x Abu Dhabi, UAEFriday 21 July 2017

Why pay to get fit when the world can be your gym?

Comment I take pride in running, doing yoga and swimming anywhere, anytime.

While running, I have defied motorists that honk and shout as I cross the street or weave through traffic. I have startled golfers as they hit off at the tee when I "shared" their golf course. And doing my yoga handstand in a corner of Dubai's Al Wasl Park has drawn more than one stare. Granted, my diehard attitude to save money by exercising outside, rather than join a costly fitness club, was seriously challenged during the summer months, when it seemed the only alternative was getting out of bed at 5am ahead of the sun.

But with temperatures cooling off, there is little excuse to not head outdoors once more. You want to join a fitness club? Go for it. There are dozens of options in Abu Dhabi and Dubai, and nice ones, too. But they will set you back at least Dh6,000 per year. At The Club in Abu Dhabi, which includes access to the beach, a single member must shell out Dh3,250 just to join, and Dh2,500 for every calendar year. And that's in addition to a waiting list of six to nine months.

If you are looking for a family-friendly place, there is the Abu Dhabi Health and Fitness Club, where a family membership will set you back Dh11,500. They also have daily family passes for around Dh200. In Dubai, Fitness First, with 10 places to work out in the city, charges about Dh1,000 as an initial fee, and Dh600 per month thereafter. But joining this crowd isn't really for me. Yes, I had a weak moment this summer when, cursing hot temperatures, I was tempted to join my husband's club. I used his guest cards to swim in a proper, jellyfish-free pool. In the gym, I ran faster to impress some of my fellow joggers, and the friendly customer relationship manager offered me a cheaper deal every time I showed up.

But sweating with dozens of other bikers to the brisk commands of a beautiful Russian quickly confirmed my suspicions ? this was not my cup of tea, and far too expensive anyway. My first step was simply taking a closer look at my surroundings. I live in a small compound of eight villas in Dubai, and lived there for a year before I discovered a tiny, claustrophobic, barely-cooler-than-outside workout room on the premises. The machines appeared to be decades old, but miraculously, some still work. The moral of the story? If you live on a compound or in a building, look closer. There may be amenities you've overlooked.

Next, I decided to get creative. Try shopping at any of the Go Sport outlets in Abu Dhabi and Dubai. I bought a pair of arm and feet water trainers for about Dh100 each. By increasing the water resistance, they make you work out harder. Another added value? You feel like a professional swimmer. The only thing you need now is water ? and don't forget that we live on the Gulf. Should you be the queasy type and fear unknown sea creatures, swim along the shore. If you want company, consider joining a group such as "Our Friday morning swim and run in Dubai", who also organise occasional swim events such as a 4km swim around Burj Al Arab, or a 10km swim around the Palm Jumeirah.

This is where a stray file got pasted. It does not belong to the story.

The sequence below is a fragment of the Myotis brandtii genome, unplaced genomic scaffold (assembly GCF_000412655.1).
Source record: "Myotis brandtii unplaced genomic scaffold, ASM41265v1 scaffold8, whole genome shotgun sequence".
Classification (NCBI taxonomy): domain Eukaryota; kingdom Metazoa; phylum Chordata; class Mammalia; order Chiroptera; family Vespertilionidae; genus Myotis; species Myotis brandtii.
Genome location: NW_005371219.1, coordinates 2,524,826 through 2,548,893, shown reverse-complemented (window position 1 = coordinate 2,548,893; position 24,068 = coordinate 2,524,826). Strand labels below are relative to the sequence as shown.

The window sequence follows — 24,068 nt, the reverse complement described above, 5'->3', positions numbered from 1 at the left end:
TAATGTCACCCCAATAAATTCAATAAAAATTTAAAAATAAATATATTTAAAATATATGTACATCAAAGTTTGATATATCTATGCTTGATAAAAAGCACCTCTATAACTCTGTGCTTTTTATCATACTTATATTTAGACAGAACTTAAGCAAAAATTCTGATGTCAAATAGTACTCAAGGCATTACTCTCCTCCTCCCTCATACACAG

They also meet every Friday morning at Umm Suqeim 3 beach for a 1.5km swim and a 8km run. For more information, check out their facebook group (http://www.facebook.com/group.php?gid=64444391947). There are many other free or inexpensive groups to join to get some exercise. Abu Dhabi Striders (http://www.abudhabistriders.com/) meets at the back of the Hilton every Wednesday at 6:15pm as well as Sundays at 6:30pm. And on November 13, the group is planning a 10km and 21.1km race in the capital.

Dubai Creek Striders (http://www.dubaicreekstriders.com/) also offers an extensive calendar of running events to choose from. For me, though, I usually enjoy exercising solo. After a swim in the ocean, I'll take a jog on the beach. Club membership costs aside, beach runs save you expensive foot massages, strengthen your lower calves and build up your heat resistance, heart and lungs. It can also be far more social than any fitness club. I have made several friends running. The background noise of the sea provides a nice setting and a welcome change from blaring MTV or CNN. People are real. They sweat and pant.

If you happen to be hooked on spinning classes, you can even bike on the far side of most beaches. Invest in a pair of extra thick tires and be fearless. Depending on the sand, you may have to ride standing up. But that will only help to build up your calves and provide lots of stamina. Do you prefer an upper-body workout and want to replace the fitness club's rowing machine? It can all be done. Buy a used kayak and get out on the sea. The rougher the waves, the more of a workout this becomes. Throw your fishing line when you need a break.

Of course, if you are interested in toning or building muscle, one of the easiest and cheapest ways to do it is to simply buy weights. A standard dumbbell set will cost you about Dh700. If you want accessories such as a lifting belt, gloves and mat, add around Dh300 or so. So there are plenty of ways to get fit for cheap, without succumbing to costly fitness clubs. My conviction was affirmed just the other day when a panting runner on the beach told me he had joined a club, but stopped going altogether six months later.

"Look where it got me," he stammered, completely out of breath when we parted ways. I'm sure that I will see him again soon. uharnischfeger@thenational.ae